The ever-increasing number of Republican candidates running for president is posing a serious challenge for the party as it plans 2016 debates.
The conundrum itself isn’t complicated. Too many candidates risk making the debates circus-like, where the stage is crowded with candidates and each gets mere minutes to speak. On the other hand, excluding candidates inevitably enrages their supporters and creates controversy for the GOP and its television network partners.
“One Republican involved in the process said a 90-minute forum with 10 candidates would offer each candidate only four to five minutes, after subtracting commercials and moderator time,” The New York Times’ Jonathan Martin wrote in a story published Wednesday.
There could easily be more than 10 serious candidates running by next year. At the moment, there are six announced candidates who probably expect to be included in the debates: Sen. Ted Cruz (R-Texas), Sen. Marco Rubio (R-Florida), Sen. Rand Paul (R-Kentucky), retired neurosurgeon Ben Carson, businesswoman Carly Fiorina, and former Arkansas Gov. Mike Huckabee (R).
Other candidates who have publicly mulled campaigns include former Florida Gov. Jeb Bush (R), New Jersey Gov. Chris Christie (R), former Texas Gov. Rick Perry (R), Wisconsin Gov. Scott Walker (R), businessman Donald Trump, Louisiana Gov. Bobby Jindal (R), Ohio Gov. John Kasich (R), Sen. Lindsey Graham (R-South Carolina), former Sen. Rick Santorum (R-Pennsylvania), former New York Gov. George Pataki (R), former ambassador John Bolton, former Maryland Gov. Bob Ehrlich (R), former Sen. Jim Gilmore (R-Virginia), and Rep. Pete King (R-New York).
And that’s not even counting some of the far less-known GOP candidates like Mark Everson, the former IRS commissioner who announced his presidential campaign in March. A perennial candidate named Jack Fellure is also apparently in the mix.
According to a Washington Post story published Tuesday, no Republican presidential primary debate has had more than 10 candidates. With the lack of a clear front-runner, it would appear to be incredibly difficult to reduce the current GOP field to that number without significant backlash.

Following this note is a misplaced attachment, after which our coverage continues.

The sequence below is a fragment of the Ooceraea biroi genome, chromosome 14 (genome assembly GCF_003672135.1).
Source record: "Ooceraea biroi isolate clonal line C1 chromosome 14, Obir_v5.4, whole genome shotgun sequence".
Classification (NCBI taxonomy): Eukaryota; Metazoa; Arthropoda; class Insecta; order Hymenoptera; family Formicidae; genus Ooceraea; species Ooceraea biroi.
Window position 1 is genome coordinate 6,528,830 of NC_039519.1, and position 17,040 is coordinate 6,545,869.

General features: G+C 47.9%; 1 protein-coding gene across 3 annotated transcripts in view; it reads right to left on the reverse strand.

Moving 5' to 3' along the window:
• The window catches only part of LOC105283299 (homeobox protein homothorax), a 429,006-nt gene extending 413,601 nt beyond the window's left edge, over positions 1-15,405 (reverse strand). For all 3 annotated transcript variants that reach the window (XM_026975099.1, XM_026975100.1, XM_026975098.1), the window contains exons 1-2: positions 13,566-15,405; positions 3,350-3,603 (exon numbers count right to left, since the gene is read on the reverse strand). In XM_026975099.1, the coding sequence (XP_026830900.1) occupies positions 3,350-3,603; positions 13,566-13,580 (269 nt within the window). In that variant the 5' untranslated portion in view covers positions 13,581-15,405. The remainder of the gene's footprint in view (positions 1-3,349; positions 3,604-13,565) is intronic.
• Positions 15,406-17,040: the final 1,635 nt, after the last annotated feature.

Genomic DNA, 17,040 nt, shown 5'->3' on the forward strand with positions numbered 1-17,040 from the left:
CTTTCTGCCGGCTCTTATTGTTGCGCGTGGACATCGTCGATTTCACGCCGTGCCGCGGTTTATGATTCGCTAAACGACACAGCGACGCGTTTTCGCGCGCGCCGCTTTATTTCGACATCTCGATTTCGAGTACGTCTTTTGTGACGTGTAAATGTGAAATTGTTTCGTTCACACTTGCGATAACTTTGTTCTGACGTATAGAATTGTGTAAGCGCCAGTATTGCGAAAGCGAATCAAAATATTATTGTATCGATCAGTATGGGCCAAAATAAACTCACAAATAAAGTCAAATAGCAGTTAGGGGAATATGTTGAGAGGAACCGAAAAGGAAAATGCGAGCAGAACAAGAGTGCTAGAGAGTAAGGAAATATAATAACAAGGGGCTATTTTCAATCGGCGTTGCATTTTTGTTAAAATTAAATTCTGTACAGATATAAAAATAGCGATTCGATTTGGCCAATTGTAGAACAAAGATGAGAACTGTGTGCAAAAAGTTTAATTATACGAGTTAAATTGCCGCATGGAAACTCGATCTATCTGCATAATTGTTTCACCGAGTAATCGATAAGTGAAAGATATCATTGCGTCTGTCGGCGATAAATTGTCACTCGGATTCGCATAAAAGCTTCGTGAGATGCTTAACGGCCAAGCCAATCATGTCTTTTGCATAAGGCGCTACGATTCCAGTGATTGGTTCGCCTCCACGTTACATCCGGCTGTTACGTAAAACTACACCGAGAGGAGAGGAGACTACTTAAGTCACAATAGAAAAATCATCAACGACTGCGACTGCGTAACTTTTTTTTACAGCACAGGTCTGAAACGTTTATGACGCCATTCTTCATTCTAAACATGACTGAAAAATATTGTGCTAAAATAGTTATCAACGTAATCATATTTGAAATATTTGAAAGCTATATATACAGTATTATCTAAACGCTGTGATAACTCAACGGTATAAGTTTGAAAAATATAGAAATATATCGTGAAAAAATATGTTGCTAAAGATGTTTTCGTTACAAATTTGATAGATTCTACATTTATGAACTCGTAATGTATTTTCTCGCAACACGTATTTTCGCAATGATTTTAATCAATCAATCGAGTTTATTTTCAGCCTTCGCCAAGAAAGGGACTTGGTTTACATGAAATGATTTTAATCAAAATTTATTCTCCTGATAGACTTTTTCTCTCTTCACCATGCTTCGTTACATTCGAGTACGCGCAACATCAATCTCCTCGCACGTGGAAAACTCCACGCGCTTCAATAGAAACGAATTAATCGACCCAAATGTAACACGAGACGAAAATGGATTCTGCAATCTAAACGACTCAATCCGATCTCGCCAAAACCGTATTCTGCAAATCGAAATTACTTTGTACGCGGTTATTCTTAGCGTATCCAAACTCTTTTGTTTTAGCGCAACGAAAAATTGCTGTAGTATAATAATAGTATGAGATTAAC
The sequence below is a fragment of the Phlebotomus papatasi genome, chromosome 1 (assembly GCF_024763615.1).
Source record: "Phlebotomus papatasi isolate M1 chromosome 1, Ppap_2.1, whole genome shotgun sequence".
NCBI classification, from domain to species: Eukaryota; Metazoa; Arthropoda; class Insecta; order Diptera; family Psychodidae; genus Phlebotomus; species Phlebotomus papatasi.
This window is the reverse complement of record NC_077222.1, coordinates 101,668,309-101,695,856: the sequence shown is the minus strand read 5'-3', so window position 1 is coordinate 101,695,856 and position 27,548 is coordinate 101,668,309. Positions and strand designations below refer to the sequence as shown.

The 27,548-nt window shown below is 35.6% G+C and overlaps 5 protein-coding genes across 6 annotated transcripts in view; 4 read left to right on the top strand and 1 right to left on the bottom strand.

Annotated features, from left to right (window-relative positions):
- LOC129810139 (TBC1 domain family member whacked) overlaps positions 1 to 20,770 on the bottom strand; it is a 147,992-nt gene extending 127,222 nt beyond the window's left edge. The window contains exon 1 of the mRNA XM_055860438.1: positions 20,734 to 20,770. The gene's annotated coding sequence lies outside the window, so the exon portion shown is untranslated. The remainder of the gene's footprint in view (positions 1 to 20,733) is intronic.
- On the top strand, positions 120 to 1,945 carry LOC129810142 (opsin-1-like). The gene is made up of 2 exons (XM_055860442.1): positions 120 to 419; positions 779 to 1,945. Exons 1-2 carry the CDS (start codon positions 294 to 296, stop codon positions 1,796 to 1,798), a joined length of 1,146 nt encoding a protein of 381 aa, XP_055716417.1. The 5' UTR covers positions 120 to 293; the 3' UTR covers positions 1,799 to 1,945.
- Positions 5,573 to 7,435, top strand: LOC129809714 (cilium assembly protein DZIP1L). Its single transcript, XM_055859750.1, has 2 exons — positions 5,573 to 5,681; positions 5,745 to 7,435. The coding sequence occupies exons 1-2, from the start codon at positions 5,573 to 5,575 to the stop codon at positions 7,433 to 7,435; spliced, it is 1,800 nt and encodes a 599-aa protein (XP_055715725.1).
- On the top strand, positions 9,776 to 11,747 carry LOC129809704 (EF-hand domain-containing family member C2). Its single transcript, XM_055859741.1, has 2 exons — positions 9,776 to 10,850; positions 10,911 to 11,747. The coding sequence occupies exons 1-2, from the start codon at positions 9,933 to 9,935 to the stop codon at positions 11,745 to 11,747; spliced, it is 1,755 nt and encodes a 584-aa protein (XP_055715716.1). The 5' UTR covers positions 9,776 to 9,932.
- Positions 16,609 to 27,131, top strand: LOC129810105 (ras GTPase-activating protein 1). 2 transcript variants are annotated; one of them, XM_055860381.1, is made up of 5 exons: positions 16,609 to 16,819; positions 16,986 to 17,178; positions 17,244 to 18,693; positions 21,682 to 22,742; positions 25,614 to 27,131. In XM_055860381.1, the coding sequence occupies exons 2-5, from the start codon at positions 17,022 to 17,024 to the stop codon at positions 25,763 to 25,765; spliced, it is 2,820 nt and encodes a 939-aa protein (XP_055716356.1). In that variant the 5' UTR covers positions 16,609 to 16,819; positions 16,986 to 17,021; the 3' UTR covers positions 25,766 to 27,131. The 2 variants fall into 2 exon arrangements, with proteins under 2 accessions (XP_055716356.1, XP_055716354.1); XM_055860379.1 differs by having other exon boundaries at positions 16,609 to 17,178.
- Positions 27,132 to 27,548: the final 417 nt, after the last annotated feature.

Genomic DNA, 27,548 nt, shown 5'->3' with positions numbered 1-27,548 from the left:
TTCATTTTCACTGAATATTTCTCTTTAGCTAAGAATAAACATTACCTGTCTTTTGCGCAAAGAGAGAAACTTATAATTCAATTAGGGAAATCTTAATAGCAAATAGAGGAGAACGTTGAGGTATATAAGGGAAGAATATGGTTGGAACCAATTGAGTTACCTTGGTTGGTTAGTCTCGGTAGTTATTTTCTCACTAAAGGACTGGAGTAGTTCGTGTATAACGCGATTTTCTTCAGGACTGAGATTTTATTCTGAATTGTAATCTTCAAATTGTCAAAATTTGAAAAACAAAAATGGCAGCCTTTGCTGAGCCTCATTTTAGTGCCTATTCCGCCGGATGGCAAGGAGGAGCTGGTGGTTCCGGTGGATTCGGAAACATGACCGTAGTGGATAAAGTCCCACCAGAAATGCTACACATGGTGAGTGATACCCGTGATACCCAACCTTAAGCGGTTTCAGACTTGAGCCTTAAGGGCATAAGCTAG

The potential candidates who are at the most risk of being excluded are already warning they won’t be silent if the debates — one of the best tools for candidates to raise name recognition and broaden their appeal — exclude them.
“There would be so much outrage if they didn’t start inclusively,” John Brabender, a Santorum strategist, predicted to The Times. “It would look like the party was once again playing arbiter of who they want to be nominee.”
In contrast, the Democratic field is dominated by former Secretary of State Hillary Clinton, who only has one notable rival officially in the race: Sen. Bernie Sanders (I-Vermont).
There are no easy solutions for the GOP, either. At least a couple of the current long-shot candidates are sitting statewide officials like Graham, Kasich, and Jindal. Others, like Huckabee and Santorum, are prominent former officials who have outperformed expectations in past presidential races. And winnowing the field could produce backlash over diversity issues if minority candidates are not allowed to participate.
“Cutting out lower-ranked aspirants such as former Hewlett-Packard chief executive Carly Fiorina and Louisiana Gov. Bobby Jindal would make the first debate of the 2016 season a tableau of men, most of them white — not the image the party wants to promote as it faces an increasingly diverse electorate,” The Post’s Mattea Gold wrote.
Both The Times and The Post floated the idea of mixing polling with other indicators of support, such as fundraising, for debate criteria. However, it’s unclear if that would produce a desirable outcome. Indeed, Martin wrote that one Republican National Committee official said “its members had discussed ceding the decision entirely” to Fox News, which hosts the first debate.
“Every time you think you’ve come up with a fair and equitable way,” a person familiar with debate discussions told Gold, “there’s a reason why that scenario falls apart.”
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